- Capacity improvements
- Data sharing enhancements
- User productivity
Version 6 is also somewhat unique in that there was this “thing” typically referred to as the V6 refresh. It added functionality to DB2 without there being a new release or version. The new functionality in the refresh included SAVEPOINTs, identity columns, declared temporary tables, and performance enhancements (including star join).
March 2001 brings us to DB2 Version 7, another “smaller” version of DB2. Developed and released around the time of the Year 2000 hubbub, it offered much improved utilities and some nice new SQL functionality including scrollable cursors, limited FETCH, and row expressions. Unicode support was also introduced in Db2 V7. For a more detailed overview of V7 (and the V6 refresh) consult An Introduction to DB2 for OS/390 Version 7.
DB2 Version 8 followed, but not immediately. IBM took advantage of Y2K and the general desire of shop’s to avoid change during this period to take its time and deliver the most significant and feature-laden version of DB2 ever. V8 had more new lines of code than DB2 V1R1 had total lines of code!
I don’t want to get bogged down in recent history here outlining the features and functionality of DB2 releases that should be fresh in our memory (V8 and V9). If you really want some details on those refer to these links for them:
An Overview of DB2 for z/OS Version 8
DB2 9 for z/OS Features
Which brings us to today. Most shops should be either running Version 9 in production or planning their migration from V8 to V9. And we are all waiting with baited breath for DB2 X… which hopefully should be announced sometime next year.
Thursday, December 10, 2009
Version 1 Release 1 was announced on June 7, 1983. And it became generally available on Tuesday, April 2, 1985. I wonder if it was ready on April 1st but not released because of April Fool’s Day? Any old-time IBMer out there care to comment?
Initial DB2 development focused on the basics of making a relational DBMS work. Early releases of DB2 were viewed by many as an “information center” DBMS, not for production work like IMS.
Version 1 Release 2 was announced on February 4, 1986 and was released for general availability a month later on March 7, 1986. Wow! Can you imagine waiting only a month for a new release of DB2 these days? But that is how it happened back then. Same thing for Version 1 Release 3, which was announced on May 19, 1987 and became GA on June 26, 1987. DB2 V1R3 saw the introduction of date data types.
You might notice that IBM delivered “releases” of DB2 back in the 1980s, whereas today (and ever since V3) there have only been versions. Versions are major, whereas releases are not quite as significant as a version.
Version 2 of DB2 became a reality in 1988. Version 2 Release 1 was announced in April 1988 and delivered in September 1988. Here we start to see the gap widening again between announcement and delivery. V2R1 was a very significant release in the history of DB2. Some mark it as the bellwether for when DB2 began to be viewed as a DBMS capable of supporting mission critical, transaction processing workloads. Not only did V2R1 provide many performance enhancements but it also signaled the introduction of declarative Referential Integrity (RI) constraints. RI was important for the acceptance of DB2 because it helps to assure data integrity within the DBMS.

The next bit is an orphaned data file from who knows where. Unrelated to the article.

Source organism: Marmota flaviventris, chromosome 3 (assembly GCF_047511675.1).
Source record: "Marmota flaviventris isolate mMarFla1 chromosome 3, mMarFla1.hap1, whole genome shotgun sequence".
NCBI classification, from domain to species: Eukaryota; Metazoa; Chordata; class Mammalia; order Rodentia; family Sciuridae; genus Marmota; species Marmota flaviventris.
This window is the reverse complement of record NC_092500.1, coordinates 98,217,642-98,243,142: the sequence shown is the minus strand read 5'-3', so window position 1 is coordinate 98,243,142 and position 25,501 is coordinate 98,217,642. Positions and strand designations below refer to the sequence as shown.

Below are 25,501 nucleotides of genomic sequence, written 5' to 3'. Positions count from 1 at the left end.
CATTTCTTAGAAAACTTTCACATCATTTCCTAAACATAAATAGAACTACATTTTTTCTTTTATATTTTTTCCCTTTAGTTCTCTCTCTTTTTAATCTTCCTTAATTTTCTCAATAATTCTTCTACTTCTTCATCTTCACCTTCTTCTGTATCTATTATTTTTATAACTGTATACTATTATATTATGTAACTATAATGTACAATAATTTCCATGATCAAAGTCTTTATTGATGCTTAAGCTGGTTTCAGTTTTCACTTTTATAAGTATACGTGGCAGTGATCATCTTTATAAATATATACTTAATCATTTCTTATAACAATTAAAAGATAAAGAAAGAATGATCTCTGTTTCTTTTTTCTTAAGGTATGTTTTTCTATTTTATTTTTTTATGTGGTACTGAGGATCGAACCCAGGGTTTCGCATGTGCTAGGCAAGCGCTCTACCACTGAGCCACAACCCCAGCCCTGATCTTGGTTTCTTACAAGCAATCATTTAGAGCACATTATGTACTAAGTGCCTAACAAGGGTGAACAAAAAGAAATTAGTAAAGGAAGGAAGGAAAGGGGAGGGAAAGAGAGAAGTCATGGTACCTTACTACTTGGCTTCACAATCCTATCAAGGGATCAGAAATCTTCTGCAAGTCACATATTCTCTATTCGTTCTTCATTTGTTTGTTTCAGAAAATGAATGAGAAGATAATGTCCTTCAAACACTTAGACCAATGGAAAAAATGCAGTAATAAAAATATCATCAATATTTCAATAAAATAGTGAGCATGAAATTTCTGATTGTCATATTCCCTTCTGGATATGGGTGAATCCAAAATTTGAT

No sooner than V2R1 became GA than IBM announced Version 2 Release 2 on October 4, 1988. But it was not until a year later that it became generally available on September 23, 1988. DB2 V2R2 again bolstered performance in many ways. It also saw the introduction of distributed database support (private protocol) across MVS systems.
Version 2 Release 3 was announced on September 5, 1990 and became generally available on October 25, 1991. Two very significant features were added in V2R3: segmented table spaces and packages. Segmented table spaces have become the de facto standard for most DB2 data and packages made DB2 application programs easier to support. DB2 V2R3 is also the version that beefed up distributed support with Distributed Relational Database Architecture (DRDA). Remote unit of work distribution was not available in the initial GA version, but IBM came out with RUOW support for DB2 V2R3 in March 1992.
And along comes DB2 Version 3 announced in November 1993 and GA in December 1993. Now it may look like things sped up again here, but not really. This is when the QPP program for early support of DB2 started. QPP was announced in March 1993 and delivered to customers in June 1993. Still though, fairly rapid turnaround by today’s standards, right?
V3 greatly expanded the number of bufferpool options available (from 5 pools to 80). There were many advances made in DB2 V3 to take better advantage of the System 390 environment: V3 introduced support for hardware assisted compression and hiperpools. It was also V3 that introduced I/O parallelism for the first time.
We’ll stop here for today and continue our short history of DB2 in my next DB2Portal blog posting. See you soon...
Wednesday, December 02, 2009
The cloud gives greater prominence to words that appear more frequently in the source text. No surprise that "DB2" and "data" dominate the other words!